Illustration of Dan Denney, by Ricardo Gimenes

Mondays Rock

Mondays have a tendency to suck in most jobs. As I've been bragging, though, I now work for a company that does things a little differently. I wake up at 6 a.m., get ready and drive 2 hours over to Orlando on Mondays now and I'm happy to do it.

Now I'm not sure if this is a routine thing, but the past 3 Mondays have started off with Nick showing us how to do something rad.

A bit of an adjustment

The front-end dev team here thinks things through and implements things in a very smart way. It is the type of atmosphere that I have been dying to be a part of. I wish I could say that I harnessed a bunch of Chi and instantly became part of the think tank. Not so much.

What if someone sees us

On one of our recent Mondays, Nick wanted to share the process for creating a slider for a project we're working on. So he, Drew and I paired to work on it. As Drew and I were sitting behind him, I couldn't help being a little uneasy. "What if someone sees us not typing something, but instead huddled around a computer." Well, everyone that walked in saw us because we have glass walls. The boss man, Gregg, saw us and waved 'good morning' to us on his way in. That was that. No checking in to see what was preventing us from typing, no casual recommendation to get back to producing something or to only spend a couple minutes with this (as I have experienced in my past). Wow.

The benefits of this approach

For this particular slider, an optimistic estimate for me to do it on my own would have been a couple of hours. Getting it into CoffeeScript would have added a bit since I'm new to that too. Instead, WE WROTE CODE ON A WHITEBOARD AND TALKED THROUGH IT. It was so cool. We talked through how this particular slider needed to work, named things on the board and worked it out in our heads and on the whiteboard. Then Nick typed it up and we worked through the kinks.

I'd say we probably spent about 30 minutes or so together, though I'm sure Nick had spent some time thinking through it in advance. Either way, it was at worst a 'wash' on the time I would have spent. (Considering 3 of us at 30ish minutes instead of me at 2 hours.) However, rather than me knocking my way through it and then Nick and/or Drew having to figure out what I did whenever they had to work with it, we all knew how it worked. Any time now, I can jump into the slider and make sense of it very quickly as we all agreed on the function and the naming.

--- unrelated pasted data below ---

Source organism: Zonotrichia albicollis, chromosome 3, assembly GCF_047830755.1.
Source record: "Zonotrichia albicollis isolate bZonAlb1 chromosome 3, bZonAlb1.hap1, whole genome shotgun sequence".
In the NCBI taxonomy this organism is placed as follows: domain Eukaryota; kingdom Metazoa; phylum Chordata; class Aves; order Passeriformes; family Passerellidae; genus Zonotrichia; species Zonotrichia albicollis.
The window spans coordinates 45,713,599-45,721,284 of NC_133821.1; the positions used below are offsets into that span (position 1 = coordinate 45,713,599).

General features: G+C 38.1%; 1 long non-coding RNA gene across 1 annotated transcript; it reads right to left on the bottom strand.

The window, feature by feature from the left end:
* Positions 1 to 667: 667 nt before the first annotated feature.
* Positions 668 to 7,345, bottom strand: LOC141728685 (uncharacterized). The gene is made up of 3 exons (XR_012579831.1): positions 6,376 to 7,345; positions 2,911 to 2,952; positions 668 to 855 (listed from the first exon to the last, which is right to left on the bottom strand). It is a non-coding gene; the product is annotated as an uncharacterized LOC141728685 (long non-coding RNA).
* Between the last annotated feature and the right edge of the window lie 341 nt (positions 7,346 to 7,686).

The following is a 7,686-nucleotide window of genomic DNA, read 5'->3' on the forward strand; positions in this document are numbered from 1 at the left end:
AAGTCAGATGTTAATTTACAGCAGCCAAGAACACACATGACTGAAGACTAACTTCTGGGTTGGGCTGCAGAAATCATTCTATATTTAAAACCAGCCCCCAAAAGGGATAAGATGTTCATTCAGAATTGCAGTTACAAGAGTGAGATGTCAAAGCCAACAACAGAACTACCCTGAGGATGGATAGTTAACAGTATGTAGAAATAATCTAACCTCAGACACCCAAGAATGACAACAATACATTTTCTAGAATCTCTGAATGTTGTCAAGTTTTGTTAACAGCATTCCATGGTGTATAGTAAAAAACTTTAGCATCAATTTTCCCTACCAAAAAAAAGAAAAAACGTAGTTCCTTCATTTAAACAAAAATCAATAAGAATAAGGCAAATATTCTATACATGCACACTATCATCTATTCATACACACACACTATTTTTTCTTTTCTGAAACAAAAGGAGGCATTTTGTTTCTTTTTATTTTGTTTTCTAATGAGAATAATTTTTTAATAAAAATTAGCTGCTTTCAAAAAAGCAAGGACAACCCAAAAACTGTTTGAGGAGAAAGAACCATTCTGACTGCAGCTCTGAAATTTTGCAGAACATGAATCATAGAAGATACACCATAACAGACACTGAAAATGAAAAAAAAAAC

More awesome

So this week Nick showed us some awesome that he cooked up for handling a unique carousel. It involved some very logical thinking and honestly it was way over my head. Nick is a programmer in disguise, IMHO. The rad thing is that he applies programmatic thinking to front-end solutions and Drew and I get to benefit from it. So, again I spent a little time behind Nick as he explained how to dynamically assign absolute positioning to a list of items and to assign classes to smooth things out. Fifteen minutes (or less) of brain dumping that makes me reimagine how to approach things and expanded my understanding of logical JS and CSS.


Following the fun, we do a company and then a project stand-up. Monday is a fantastic day for this, in my opinion, because you kick off the week sharing what you're going to do and then you go ship that ish.

Not just Mondays

The design/front-end side of things isn't just awesome on Mondays but they stand out so much that they were worth sharing. Drew has shared that he codes more in his head than he does in his editor. He and Nick have cherry picked a bunch of things from the various CSS processes and shared their collection. Jason thinks through everything and is one of the most pragmatic people that I have met. (As an aside, he is going through some stuff. So if you are the kind that offers thoughts or prayers for wonderful people, give him and his health a mention in your next round please.) Justin is just crazy good at visual communication. Hearing him talk through how to communicate something and seeing the end product is fantastic. There are little things that I probably shouldn't be so excited about but that I am. They use dashes instead of underscores for naming, they alphabetize CSS properties and they don't bind themselves to a complicated CSS grid structure. All huge plusses for me.

Think before you code

So I am now working on being as cool as all of them. I was hired on to a team of thinkers and I'm working on breaking my production-first training. It bit me a little last week as I tried to get to having a viewable item too quickly in some HTML email stuff, but I'm fixing that. The best part is that I have 4 fantastic people to learn from immediately and an awesome team of people beyond them making everything else rock as well.